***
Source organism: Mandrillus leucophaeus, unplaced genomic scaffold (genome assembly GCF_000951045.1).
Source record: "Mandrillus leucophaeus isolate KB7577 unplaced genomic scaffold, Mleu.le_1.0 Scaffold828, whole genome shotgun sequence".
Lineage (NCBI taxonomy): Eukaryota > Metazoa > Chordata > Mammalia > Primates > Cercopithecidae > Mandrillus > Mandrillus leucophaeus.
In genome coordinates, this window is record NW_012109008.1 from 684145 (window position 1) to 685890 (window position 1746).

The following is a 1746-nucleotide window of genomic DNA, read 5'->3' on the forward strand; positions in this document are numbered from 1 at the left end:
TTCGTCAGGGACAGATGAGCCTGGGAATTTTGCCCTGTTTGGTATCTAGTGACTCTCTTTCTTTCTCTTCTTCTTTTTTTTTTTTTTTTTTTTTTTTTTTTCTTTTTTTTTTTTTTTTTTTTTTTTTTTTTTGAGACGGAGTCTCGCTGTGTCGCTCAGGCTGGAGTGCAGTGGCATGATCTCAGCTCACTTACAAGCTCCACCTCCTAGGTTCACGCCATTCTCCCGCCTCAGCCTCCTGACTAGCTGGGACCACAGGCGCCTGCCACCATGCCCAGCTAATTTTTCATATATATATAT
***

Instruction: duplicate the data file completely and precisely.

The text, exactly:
Source organism: Mandrillus leucophaeus, unplaced genomic scaffold (genome assembly GCF_000951045.1).
Source record: "Mandrillus leucophaeus isolate KB7577 unplaced genomic scaffold, Mleu.le_1.0 Scaffold828, whole genome shotgun sequence".
Lineage (NCBI taxonomy): Eukaryota > Metazoa > Chordata > Mammalia > Primates > Cercopithecidae > Mandrillus > Mandrillus leucophaeus.
In genome coordinates, this window is record NW_012109008.1 from 684145 (window position 1) to 685890 (window position 1746).

The following is a 1746-nucleotide window of genomic DNA, read 5'->3' on the forward strand; positions in this document are numbered from 1 at the left end:
TTCGTCAGGGACAGATGAGCCTGGGAATTTTGCCCTGTTTGGTATCTAGTGACTCTCTTTCTTTCTCTTCTTCTTTTTTTTTTTTTTTTTTTTTTTTTTTTCTTTTTTTTTTTTTTTTTTTTTTTTTTTTTTGAGACGGAGTCTCGCTGTGTCGCTCAGGCTGGAGTGCAGTGGCATGATCTCAGCTCACTTACAAGCTCCACCTCCTAGGTTCACGCCATTCTCCCGCCTCAGCCTCCTGACTAGCTGGGACCACAGGCGCCTGCCACCATGCCCAGCTAATTTTTCATATATATATAT